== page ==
Nobel Laureate, James Buchanan, ain't dead. In fact, the man refuses to go out with a whimper, much less go out. He gives the whole economics discipline what for, right here:
How do markets work? Standing alone, this is an inappropriate and unanswerable question. It must be replaced by the question: How do markets work under this or that set of constitutional and institutional constraints? Economists’ scientific expertise can be brought to bear on the predicted effects of alternative sets of constraints. The relevant question is not that of asking how this or that end-state or outcome may be put in place through possible collective or political action. The question becomes, instead, how can this or that set of constraints be predicted to operate so as to allow the generation of an order that meets certain criteria of desirability? The difference between the two methodological stances may appear minor, but much ill-advised effort might be avoided if economists would recognize the limits of their own discipline.
Repeat after me: institutions matter.
Incidentally, I've been writing a considerably dumbed-down version of his line of thinking, which is currently sitting in an editor's queue. Here's an excerpt:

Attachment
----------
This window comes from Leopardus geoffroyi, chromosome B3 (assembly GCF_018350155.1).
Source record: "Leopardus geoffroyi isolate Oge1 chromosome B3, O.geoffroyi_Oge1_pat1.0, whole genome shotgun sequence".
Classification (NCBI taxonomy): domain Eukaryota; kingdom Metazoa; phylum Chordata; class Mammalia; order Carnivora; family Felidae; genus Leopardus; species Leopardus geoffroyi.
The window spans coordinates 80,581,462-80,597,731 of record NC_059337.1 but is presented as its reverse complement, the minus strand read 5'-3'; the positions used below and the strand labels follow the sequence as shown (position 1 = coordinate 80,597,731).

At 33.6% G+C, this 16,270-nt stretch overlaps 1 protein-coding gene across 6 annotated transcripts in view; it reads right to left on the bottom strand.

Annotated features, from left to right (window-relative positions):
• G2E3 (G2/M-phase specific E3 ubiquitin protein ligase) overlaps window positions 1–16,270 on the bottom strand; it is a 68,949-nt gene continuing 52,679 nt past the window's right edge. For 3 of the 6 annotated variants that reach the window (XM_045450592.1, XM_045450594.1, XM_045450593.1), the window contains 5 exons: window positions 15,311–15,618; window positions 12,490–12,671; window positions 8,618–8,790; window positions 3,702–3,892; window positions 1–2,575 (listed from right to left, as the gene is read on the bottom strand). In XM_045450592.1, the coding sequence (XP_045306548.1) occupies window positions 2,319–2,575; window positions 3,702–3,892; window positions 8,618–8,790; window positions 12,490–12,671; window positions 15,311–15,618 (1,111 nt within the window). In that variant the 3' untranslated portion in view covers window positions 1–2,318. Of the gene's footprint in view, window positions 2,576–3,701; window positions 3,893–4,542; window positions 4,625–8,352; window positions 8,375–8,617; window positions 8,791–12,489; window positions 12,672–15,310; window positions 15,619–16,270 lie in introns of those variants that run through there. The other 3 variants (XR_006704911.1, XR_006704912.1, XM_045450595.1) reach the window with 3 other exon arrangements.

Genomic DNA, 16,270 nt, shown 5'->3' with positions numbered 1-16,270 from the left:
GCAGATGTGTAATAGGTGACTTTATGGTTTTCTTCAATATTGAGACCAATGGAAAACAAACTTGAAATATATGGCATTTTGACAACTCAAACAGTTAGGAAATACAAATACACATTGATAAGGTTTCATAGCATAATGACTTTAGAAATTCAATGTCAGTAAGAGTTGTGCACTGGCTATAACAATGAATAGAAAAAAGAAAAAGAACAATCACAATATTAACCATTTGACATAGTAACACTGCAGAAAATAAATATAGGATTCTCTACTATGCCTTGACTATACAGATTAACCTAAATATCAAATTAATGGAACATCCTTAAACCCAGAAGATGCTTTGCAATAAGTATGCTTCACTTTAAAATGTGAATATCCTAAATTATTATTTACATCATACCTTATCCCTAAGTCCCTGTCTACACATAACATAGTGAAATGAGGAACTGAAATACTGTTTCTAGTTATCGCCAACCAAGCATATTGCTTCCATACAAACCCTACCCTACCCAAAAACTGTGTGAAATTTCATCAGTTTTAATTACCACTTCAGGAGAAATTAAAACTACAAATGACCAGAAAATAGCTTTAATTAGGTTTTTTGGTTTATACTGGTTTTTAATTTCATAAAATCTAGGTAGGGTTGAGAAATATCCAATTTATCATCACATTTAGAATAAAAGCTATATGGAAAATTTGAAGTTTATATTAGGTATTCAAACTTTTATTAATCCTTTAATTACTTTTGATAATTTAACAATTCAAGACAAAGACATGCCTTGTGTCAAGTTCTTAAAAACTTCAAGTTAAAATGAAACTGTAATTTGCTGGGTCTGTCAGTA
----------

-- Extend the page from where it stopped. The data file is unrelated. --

We have to explain that a scientist's models, while useful in limited circumstances, are little better than crystal balls for predicting big phenomena like markets and climate. They are offshoots of what F.A. Hayek called the "pretense of knowledge". In other words, a model is a cognitive shortcut for both the wonk as well as the journalist who wants to peg his story to something authoritative the wonk provides. At the receiving end of this unholy wonk/writer alliance are the rest of us -- with little besides common sense as our shields. This is not meant as a populist diatribe, but an a prioristic attack against scientism, an attack launched from good ol' fashioned Austrian economics.
Interestingly, Buchanan's piece is bolder. He questions not only the models (especially the failed forecasting), but the entire economics status quo as it tries to dissect the financial crisis of 2008 ex post facto. I'm only worried about economists trying to predict the future. But if hindsight ain't even 20/20 for economists, they need completely to refashion their enterprise. The economist has no clothes.